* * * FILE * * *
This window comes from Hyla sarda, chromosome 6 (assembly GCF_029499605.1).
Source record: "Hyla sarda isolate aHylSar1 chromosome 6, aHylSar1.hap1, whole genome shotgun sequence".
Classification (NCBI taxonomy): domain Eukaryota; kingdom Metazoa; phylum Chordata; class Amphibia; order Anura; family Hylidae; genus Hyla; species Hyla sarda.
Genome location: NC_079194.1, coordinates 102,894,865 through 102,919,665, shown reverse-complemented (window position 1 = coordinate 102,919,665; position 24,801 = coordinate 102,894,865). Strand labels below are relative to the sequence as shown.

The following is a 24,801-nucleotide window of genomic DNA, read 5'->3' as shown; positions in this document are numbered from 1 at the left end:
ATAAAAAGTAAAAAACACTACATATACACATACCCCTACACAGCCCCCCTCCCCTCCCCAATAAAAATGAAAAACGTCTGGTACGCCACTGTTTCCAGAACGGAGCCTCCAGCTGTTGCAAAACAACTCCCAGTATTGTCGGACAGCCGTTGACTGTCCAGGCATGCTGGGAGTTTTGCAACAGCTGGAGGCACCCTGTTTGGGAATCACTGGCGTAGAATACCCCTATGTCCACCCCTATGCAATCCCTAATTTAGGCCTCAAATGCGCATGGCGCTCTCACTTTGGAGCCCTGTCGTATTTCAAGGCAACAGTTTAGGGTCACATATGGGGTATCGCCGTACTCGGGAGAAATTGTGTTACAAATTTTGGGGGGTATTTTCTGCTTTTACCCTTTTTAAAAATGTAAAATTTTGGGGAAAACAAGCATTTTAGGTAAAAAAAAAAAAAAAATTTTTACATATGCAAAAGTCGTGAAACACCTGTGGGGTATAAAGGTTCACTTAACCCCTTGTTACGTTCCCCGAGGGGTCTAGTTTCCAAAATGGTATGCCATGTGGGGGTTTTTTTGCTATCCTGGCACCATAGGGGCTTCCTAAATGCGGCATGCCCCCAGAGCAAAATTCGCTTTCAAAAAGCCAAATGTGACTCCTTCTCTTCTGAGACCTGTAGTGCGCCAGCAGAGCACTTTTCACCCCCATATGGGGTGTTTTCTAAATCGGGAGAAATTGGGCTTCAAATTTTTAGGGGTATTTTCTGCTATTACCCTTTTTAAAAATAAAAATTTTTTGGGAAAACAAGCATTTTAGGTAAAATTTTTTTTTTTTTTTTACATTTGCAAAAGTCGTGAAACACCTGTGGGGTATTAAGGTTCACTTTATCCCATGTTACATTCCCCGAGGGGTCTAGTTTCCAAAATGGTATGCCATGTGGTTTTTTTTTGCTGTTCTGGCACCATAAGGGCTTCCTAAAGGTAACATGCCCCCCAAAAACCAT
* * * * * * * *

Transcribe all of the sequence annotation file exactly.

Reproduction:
This window comes from Hyla sarda, chromosome 6 (assembly GCF_029499605.1).
Source record: "Hyla sarda isolate aHylSar1 chromosome 6, aHylSar1.hap1, whole genome shotgun sequence".
Classification (NCBI taxonomy): domain Eukaryota; kingdom Metazoa; phylum Chordata; class Amphibia; order Anura; family Hylidae; genus Hyla; species Hyla sarda.
Genome location: NC_079194.1, coordinates 102,894,865 through 102,919,665, shown reverse-complemented (window position 1 = coordinate 102,919,665; position 24,801 = coordinate 102,894,865). Strand labels below are relative to the sequence as shown.

The following is a 24,801-nucleotide window of genomic DNA, read 5'->3' as shown; positions in this document are numbered from 1 at the left end:
ATAAAAAGTAAAAAACACTACATATACACATACCCCTACACAGCCCCCCTCCCCTCCCCAATAAAAATGAAAAACGTCTGGTACGCCACTGTTTCCAGAACGGAGCCTCCAGCTGTTGCAAAACAACTCCCAGTATTGTCGGACAGCCGTTGACTGTCCAGGCATGCTGGGAGTTTTGCAACAGCTGGAGGCACCCTGTTTGGGAATCACTGGCGTAGAATACCCCTATGTCCACCCCTATGCAATCCCTAATTTAGGCCTCAAATGCGCATGGCGCTCTCACTTTGGAGCCCTGTCGTATTTCAAGGCAACAGTTTAGGGTCACATATGGGGTATCGCCGTACTCGGGAGAAATTGTGTTACAAATTTTGGGGGGTATTTTCTGCTTTTACCCTTTTTAAAAATGTAAAATTTTGGGGAAAACAAGCATTTTAGGTAAAAAAAAAAAAAAAATTTTTACATATGCAAAAGTCGTGAAACACCTGTGGGGTATAAAGGTTCACTTAACCCCTTGTTACGTTCCCCGAGGGGTCTAGTTTCCAAAATGGTATGCCATGTGGGGGTTTTTTTGCTATCCTGGCACCATAGGGGCTTCCTAAATGCGGCATGCCCCCAGAGCAAAATTCGCTTTCAAAAAGCCAAATGTGACTCCTTCTCTTCTGAGACCTGTAGTGCGCCAGCAGAGCACTTTTCACCCCCATATGGGGTGTTTTCTAAATCGGGAGAAATTGGGCTTCAAATTTTTAGGGGTATTTTCTGCTATTACCCTTTTTAAAAATAAAAATTTTTTGGGAAAACAAGCATTTTAGGTAAAATTTTTTTTTTTTTTTTACATTTGCAAAAGTCGTGAAACACCTGTGGGGTATTAAGGTTCACTTTATCCCATGTTACATTCCCCGAGGGGTCTAGTTTCCAAAATGGTATGCCATGTGGTTTTTTTTTGCTGTTCTGGCACCATAAGGGCTTCCTAAAGGTAACATGCCCCCCAAAAACCAT